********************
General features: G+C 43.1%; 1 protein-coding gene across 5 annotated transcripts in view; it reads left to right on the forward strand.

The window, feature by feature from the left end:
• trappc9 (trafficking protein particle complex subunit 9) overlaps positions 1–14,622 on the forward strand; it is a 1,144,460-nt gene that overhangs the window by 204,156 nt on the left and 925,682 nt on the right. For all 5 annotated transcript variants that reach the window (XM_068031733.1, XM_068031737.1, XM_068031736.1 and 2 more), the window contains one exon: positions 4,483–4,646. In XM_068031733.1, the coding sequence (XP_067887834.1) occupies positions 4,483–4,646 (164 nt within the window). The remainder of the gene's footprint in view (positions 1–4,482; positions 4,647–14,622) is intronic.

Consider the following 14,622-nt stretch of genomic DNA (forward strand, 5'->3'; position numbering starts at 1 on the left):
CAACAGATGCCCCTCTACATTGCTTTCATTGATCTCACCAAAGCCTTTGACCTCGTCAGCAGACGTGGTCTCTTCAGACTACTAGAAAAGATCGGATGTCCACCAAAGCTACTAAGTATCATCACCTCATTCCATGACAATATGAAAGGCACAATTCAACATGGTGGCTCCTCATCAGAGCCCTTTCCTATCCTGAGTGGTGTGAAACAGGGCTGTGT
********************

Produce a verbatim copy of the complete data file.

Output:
General features: G+C 43.1%; 1 protein-coding gene across 5 annotated transcripts in view; it reads left to right on the forward strand.

The window, feature by feature from the left end:
• trappc9 (trafficking protein particle complex subunit 9) overlaps positions 1–14,622 on the forward strand; it is a 1,144,460-nt gene that overhangs the window by 204,156 nt on the left and 925,682 nt on the right. For all 5 annotated transcript variants that reach the window (XM_068031733.1, XM_068031737.1, XM_068031736.1 and 2 more), the window contains one exon: positions 4,483–4,646. In XM_068031733.1, the coding sequence (XP_067887834.1) occupies positions 4,483–4,646 (164 nt within the window). The remainder of the gene's footprint in view (positions 1–4,482; positions 4,647–14,622) is intronic.

Consider the following 14,622-nt stretch of genomic DNA (forward strand, 5'->3'; position numbering starts at 1 on the left):
CAACAGATGCCCCTCTACATTGCTTTCATTGATCTCACCAAAGCCTTTGACCTCGTCAGCAGACGTGGTCTCTTCAGACTACTAGAAAAGATCGGATGTCCACCAAAGCTACTAAGTATCATCACCTCATTCCATGACAATATGAAAGGCACAATTCAACATGGTGGCTCCTCATCAGAGCCCTTTCCTATCCTGAGTGGTGTGAAACAGGGCTGTGT